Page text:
ANDERSON — Just as the East Coast was coming out of its slumber on the morning of Sept. 11, 2001, John Pistole already had conducted an inspection and audit of a Federal Bureau of Investigation office in Syracuse, New York, and was on his way to a meeting with a federal judge.
Shortly after 8:45 a.m., he received word a plane had struck the north towers at the World trade Center in New York City. Even though a previous attempt had been made by Osama bin Laden, leader of the militant pan-Islamic al Qaeda organization, the first plane didn’t set off any alarms, he admitted.
“Every once in a while, you hear about a near miss, a small plane.”
But when he arrived at the courthouse and learned a second Boeing 767 had struck the south tower near the 60th floor, Pistole knew it was not just an accident.
That event 20 years ago changed the priorities of Pistole’s employer and set much of the trajectory for the remainder of his career with the agency, which included serving as deputy director from 2004 to 2010.
“My first thought that came to mind is, ‘This changes everything.’ The mission of the FBI was going to change, but I had no idea how dramatically,” he said.
Pistole, 65, now president of his alma mater Anderson University, will be a panelist on domestic violent extremism Sept. 12 and 13 at a conference in northern Virginia sponsored by the homeland security experts group of which he is a member.
Up until that point, Pistole said, each of the 56 FBI field offices set its own priorities. For instance, the office in New York set organized crime and foreign counterintelligence as high priorities, while the office in Indianapolis was more concerned with white collar crimes, such as securities and mortgage fraud.
Robert Meuller, who later would be named special counsel in the investigation of President Donald Trump’s ties to Russia, had served as director of the FBI for only one week at the time of the attack.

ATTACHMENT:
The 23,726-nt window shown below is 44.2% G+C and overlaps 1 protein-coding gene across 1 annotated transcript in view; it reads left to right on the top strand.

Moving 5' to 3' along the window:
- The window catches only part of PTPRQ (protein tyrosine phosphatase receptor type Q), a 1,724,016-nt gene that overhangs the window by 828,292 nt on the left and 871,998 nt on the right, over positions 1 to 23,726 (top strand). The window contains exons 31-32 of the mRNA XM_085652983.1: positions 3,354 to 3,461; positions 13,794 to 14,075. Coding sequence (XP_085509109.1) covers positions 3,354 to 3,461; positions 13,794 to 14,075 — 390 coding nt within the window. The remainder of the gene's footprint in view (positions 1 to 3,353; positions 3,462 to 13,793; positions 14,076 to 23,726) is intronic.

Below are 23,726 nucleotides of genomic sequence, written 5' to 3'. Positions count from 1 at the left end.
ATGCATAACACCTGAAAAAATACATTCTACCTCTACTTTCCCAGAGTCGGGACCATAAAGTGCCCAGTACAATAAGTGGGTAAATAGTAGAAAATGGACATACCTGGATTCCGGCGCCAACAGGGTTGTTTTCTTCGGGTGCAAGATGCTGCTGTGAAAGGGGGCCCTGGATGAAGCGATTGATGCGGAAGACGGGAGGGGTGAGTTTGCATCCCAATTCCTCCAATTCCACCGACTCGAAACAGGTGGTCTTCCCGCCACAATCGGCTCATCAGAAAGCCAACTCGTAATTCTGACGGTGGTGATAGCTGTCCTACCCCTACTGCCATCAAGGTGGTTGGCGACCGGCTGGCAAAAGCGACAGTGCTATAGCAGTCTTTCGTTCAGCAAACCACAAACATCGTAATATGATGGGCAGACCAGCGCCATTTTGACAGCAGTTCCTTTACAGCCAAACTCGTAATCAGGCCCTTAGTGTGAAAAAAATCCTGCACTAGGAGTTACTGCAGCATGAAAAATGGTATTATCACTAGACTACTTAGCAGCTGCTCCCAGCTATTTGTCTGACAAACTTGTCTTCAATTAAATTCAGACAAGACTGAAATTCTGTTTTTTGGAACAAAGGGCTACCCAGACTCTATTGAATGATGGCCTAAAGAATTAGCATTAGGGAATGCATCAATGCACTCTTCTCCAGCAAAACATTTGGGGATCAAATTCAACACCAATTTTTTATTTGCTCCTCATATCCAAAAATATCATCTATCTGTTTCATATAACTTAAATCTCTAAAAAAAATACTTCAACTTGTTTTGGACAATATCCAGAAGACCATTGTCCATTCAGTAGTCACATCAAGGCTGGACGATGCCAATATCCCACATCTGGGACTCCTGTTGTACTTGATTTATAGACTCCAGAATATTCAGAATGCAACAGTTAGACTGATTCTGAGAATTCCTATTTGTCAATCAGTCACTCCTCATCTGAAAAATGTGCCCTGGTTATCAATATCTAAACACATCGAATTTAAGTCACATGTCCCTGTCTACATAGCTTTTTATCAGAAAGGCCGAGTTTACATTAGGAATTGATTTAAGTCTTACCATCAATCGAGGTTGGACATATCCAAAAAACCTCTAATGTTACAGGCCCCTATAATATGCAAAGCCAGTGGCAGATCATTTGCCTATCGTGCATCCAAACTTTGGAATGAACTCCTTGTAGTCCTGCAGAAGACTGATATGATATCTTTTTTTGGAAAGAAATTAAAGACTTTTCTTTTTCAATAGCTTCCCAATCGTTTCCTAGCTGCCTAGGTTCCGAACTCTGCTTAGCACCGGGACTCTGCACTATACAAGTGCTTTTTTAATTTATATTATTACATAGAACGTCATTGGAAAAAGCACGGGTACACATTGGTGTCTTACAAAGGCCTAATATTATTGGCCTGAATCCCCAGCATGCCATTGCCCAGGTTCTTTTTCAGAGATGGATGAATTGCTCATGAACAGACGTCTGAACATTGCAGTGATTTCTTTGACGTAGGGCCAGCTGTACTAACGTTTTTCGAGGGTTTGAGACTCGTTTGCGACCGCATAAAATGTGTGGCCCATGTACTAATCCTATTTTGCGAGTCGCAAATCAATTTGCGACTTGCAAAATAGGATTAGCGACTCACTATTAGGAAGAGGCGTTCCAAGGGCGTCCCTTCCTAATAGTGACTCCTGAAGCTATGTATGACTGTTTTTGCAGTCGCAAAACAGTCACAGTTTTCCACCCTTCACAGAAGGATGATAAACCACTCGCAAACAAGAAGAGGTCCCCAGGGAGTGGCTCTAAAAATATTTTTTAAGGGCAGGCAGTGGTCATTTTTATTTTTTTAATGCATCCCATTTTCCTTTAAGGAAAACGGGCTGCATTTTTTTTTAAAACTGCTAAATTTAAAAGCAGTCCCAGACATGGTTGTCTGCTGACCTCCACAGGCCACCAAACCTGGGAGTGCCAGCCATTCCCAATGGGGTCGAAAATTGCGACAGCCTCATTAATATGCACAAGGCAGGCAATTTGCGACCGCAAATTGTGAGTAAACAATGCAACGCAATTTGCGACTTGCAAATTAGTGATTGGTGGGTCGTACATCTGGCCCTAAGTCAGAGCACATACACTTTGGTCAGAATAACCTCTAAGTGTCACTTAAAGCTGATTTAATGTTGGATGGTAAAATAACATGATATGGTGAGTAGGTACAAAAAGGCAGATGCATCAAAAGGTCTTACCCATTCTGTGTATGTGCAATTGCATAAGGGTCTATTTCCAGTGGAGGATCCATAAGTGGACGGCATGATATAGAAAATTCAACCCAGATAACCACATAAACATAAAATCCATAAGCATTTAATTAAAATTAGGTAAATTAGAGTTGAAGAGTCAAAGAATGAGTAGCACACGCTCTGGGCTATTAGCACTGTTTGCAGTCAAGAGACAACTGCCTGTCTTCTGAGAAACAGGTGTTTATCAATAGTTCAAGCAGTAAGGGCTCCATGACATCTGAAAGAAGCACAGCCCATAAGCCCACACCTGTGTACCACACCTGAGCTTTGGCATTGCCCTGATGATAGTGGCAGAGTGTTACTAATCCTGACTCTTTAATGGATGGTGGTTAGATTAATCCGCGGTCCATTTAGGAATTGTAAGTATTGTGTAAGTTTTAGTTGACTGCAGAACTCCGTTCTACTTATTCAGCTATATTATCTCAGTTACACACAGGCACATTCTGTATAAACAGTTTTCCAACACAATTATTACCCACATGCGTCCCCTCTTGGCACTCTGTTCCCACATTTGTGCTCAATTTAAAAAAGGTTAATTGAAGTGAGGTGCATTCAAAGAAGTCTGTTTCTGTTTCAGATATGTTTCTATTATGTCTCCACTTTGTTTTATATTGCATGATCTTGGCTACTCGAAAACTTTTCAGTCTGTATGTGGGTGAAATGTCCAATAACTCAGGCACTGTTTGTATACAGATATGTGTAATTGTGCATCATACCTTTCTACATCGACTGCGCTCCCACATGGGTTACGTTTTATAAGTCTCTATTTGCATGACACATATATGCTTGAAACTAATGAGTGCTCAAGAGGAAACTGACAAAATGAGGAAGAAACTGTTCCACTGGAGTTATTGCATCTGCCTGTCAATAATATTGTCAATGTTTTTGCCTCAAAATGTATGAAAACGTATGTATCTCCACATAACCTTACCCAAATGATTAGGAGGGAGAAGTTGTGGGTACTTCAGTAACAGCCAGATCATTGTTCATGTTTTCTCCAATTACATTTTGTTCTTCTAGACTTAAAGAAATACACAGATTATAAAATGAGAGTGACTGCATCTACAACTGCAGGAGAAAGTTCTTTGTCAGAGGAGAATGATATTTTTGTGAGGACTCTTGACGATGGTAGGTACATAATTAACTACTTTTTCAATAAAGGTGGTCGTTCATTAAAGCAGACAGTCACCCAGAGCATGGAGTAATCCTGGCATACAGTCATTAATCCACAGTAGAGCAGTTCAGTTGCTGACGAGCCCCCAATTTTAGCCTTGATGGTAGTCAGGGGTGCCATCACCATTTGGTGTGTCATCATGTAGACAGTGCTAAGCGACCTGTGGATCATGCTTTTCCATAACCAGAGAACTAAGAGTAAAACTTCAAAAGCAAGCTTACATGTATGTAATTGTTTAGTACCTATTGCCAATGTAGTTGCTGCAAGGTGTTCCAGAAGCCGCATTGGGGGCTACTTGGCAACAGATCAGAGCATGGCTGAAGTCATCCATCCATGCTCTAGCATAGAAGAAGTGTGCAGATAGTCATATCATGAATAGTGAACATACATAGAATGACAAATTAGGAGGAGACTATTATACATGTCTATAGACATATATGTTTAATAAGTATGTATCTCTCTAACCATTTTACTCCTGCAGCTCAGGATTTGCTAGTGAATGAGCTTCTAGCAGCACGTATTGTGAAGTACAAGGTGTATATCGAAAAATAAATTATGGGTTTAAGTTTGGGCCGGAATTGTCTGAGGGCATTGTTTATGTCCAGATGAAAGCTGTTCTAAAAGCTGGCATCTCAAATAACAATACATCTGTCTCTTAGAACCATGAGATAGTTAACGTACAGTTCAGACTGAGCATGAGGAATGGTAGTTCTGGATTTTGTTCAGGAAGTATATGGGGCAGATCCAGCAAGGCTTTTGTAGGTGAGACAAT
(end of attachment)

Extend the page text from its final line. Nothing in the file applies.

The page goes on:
"He did a complete change in saying we are going to have a top 10 priorities for the entire FBI and the 56 field offices,” Pistole said. “It was a whole different paradigm.”
Pistole, the FBI and other intelligence agencies spent the next decade supporting the military’s war on terror. This was done through its hunt for bin Laden in Afghanistan until he was located and killed on May 2, 2011 by special forces in Abbottabad, Pakistan, the dismantling of al Qaeda and the capture, trial and execution of Iraq’s President Saddam Hussein.
Pistole went on to testify at a couple of the public hearings conducted by the 9/11 Commission and before Congress about the changes made within the FBI. He also was one of the officials to approve a memo on the limits of interrogation techniques used on captives during the war on terror.
Pistole later became the direction of the Transportation Security Administration.
Because of the advances of intelligence in the Middle East, Pistole said, it’s unlikely the United States would be blindsided again by an event like 9/11.
“There have been a lot of successes with U.S. special forces and allies rounding up the leaders of al Qaeda,” he said. “Even before the capture of Osama bin Laden, most of the hierarchy had been captured, or detained or killed. So it’s really a fragment of what it was pre-9/11.”